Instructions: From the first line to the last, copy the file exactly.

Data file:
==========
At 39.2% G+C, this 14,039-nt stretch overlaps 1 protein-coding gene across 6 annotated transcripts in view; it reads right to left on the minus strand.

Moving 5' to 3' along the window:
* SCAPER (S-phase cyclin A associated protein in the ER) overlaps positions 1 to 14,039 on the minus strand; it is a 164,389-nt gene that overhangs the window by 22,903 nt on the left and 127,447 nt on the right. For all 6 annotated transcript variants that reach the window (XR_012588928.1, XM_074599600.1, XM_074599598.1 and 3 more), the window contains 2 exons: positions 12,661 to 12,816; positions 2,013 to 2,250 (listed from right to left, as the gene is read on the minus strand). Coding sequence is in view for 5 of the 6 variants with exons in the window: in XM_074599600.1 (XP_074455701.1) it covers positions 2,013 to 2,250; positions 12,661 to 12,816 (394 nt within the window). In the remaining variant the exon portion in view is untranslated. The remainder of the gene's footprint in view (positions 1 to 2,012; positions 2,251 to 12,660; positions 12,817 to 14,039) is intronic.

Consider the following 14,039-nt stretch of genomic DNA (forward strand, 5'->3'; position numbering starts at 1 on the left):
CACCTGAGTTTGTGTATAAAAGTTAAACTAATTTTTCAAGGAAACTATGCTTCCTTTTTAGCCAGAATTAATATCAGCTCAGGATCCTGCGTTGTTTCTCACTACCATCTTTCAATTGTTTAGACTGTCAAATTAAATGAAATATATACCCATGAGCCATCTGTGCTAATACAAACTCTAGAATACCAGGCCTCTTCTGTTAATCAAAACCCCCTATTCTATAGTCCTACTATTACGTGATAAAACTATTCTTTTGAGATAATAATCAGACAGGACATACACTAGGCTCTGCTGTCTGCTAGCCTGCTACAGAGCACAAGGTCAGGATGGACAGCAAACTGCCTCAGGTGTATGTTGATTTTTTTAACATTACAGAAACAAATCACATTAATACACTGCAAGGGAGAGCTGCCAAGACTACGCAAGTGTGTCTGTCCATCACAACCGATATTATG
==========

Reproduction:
At 39.2% G+C, this 14,039-nt stretch overlaps 1 protein-coding gene across 6 annotated transcripts in view; it reads right to left on the minus strand.

Moving 5' to 3' along the window:
* SCAPER (S-phase cyclin A associated protein in the ER) overlaps positions 1 to 14,039 on the minus strand; it is a 164,389-nt gene that overhangs the window by 22,903 nt on the left and 127,447 nt on the right. For all 6 annotated transcript variants that reach the window (XR_012588928.1, XM_074599600.1, XM_074599598.1 and 3 more), the window contains 2 exons: positions 12,661 to 12,816; positions 2,013 to 2,250 (listed from right to left, as the gene is read on the minus strand). Coding sequence is in view for 5 of the 6 variants with exons in the window: in XM_074599600.1 (XP_074455701.1) it covers positions 2,013 to 2,250; positions 12,661 to 12,816 (394 nt within the window). In the remaining variant the exon portion in view is untranslated. The remainder of the gene's footprint in view (positions 1 to 2,012; positions 2,251 to 12,660; positions 12,817 to 14,039) is intronic.

Consider the following 14,039-nt stretch of genomic DNA (forward strand, 5'->3'; position numbering starts at 1 on the left):
CACCTGAGTTTGTGTATAAAAGTTAAACTAATTTTTCAAGGAAACTATGCTTCCTTTTTAGCCAGAATTAATATCAGCTCAGGATCCTGCGTTGTTTCTCACTACCATCTTTCAATTGTTTAGACTGTCAAATTAAATGAAATATATACCCATGAGCCATCTGTGCTAATACAAACTCTAGAATACCAGGCCTCTTCTGTTAATCAAAACCCCCTATTCTATAGTCCTACTATTACGTGATAAAACTATTCTTTTGAGATAATAATCAGACAGGACATACACTAGGCTCTGCTGTCTGCTAGCCTGCTACAGAGCACAAGGTCAGGATGGACAGCAAACTGCCTCAGGTGTATGTTGATTTTTTTAACATTACAGAAACAAATCACATTAATACACTGCAAGGGAGAGCTGCCAAGACTACGCAAGTGTGTCTGTCCATCACAACCGATATTATG